O ver this past summer, long-time public radio host Garrison Keillor announced his retirement from A Prairie Home Companion, in a slow transition during their 2015-2016 season. His replacement is singer and mandolinist (and for a time a Murray State student) Chris Thile best known as part of Nickel Creek and Punch Brothers. Commentator Dr. Brian Clardy grew up listening to A Prairie Home Companion and says the change prompts him to reflect on other transitions in life.

Matt Markgraf, WKMS

Note: The opinions expressed in this commentary are those of the commentator and don't necessarily reflect the views of WKMS. As world leaders and U.S. presidential candidates react to the historic agreement between P5+1 countries including the United States and Iran regarding their nuclear program, Murray State history professor with a focus on diplomatic history Dr. Brian Clardy weighs in with his thoughts on the deal putting into context events of the late 1970s and mid 1980s.

Chad Lampe, WKMS

Murray State welcomed NBC News' Chuck Todd to campus Tuesday for their Presidential Lecture Series, sponsored by the President's Office, Student Government Association and the MSU Foundation. Commentator and Murray State History Professor Dr. Brian Clardy reflects on the annual series and his formative years as a "political junkie" attending University of Tennesee at Martin.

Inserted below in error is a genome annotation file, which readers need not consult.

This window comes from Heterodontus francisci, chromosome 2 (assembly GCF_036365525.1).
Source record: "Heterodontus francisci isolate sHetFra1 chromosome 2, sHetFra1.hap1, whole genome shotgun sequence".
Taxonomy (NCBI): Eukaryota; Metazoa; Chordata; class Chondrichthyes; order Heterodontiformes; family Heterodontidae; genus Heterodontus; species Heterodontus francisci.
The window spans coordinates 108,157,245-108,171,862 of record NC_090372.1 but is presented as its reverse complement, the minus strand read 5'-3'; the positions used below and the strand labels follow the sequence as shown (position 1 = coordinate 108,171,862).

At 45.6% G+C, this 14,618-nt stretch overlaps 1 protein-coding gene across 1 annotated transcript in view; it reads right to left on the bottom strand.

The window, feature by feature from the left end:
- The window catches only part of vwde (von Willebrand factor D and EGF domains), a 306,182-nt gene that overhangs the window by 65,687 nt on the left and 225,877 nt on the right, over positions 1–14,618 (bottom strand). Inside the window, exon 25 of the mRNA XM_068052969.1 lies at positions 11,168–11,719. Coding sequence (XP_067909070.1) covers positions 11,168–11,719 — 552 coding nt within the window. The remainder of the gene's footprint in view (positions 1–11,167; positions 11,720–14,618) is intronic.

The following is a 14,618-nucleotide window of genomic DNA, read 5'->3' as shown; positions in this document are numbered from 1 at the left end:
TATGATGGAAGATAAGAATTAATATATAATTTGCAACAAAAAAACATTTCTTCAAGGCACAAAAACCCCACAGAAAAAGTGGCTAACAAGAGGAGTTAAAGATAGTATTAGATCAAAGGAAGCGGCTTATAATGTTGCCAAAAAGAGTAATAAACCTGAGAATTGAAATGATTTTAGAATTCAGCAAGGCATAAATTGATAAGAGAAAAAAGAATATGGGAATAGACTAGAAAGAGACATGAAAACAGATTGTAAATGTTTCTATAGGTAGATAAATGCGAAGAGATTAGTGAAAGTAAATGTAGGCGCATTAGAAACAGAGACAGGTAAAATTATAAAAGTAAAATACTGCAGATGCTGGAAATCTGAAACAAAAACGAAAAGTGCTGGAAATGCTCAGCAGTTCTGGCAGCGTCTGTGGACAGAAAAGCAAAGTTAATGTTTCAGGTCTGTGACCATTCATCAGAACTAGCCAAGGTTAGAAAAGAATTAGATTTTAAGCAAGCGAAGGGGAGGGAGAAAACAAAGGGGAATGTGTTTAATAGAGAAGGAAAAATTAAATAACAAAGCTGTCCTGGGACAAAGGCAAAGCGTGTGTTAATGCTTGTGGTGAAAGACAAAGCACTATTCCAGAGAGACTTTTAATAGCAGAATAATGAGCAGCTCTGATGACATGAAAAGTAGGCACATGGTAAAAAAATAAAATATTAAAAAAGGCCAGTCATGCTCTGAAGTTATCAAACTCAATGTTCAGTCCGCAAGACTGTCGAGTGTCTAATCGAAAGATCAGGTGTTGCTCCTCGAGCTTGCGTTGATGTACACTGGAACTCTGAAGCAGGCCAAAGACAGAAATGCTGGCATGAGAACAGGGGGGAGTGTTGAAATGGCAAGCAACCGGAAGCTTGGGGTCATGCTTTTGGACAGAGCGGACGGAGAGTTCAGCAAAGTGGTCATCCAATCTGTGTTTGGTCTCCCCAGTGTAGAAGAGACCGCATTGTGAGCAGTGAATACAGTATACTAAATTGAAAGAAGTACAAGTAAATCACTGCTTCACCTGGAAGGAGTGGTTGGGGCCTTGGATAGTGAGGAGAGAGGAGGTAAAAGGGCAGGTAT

solitairemiles.com

When Brian Clardy previously spoke with jazz vocalist Solitaire Miles , we were introduced to her music on the albums "Born To Be Blue" and "Melancholy." Also, her paintings and thoughts on the future of jazz as an art form. We welcome her back to Cafe Jazz to learn about her new project, Susie Blue and the Lonesome Fellas , merging western swing and vintage jazz in the style of Patsy Cline, Patty Page, Mary Ford and Kay Starr. We learn how she became interested in the genre, similarities between western swing and jazz, how audiences are reacting to her latest work and her holiday wishes.

amazon.com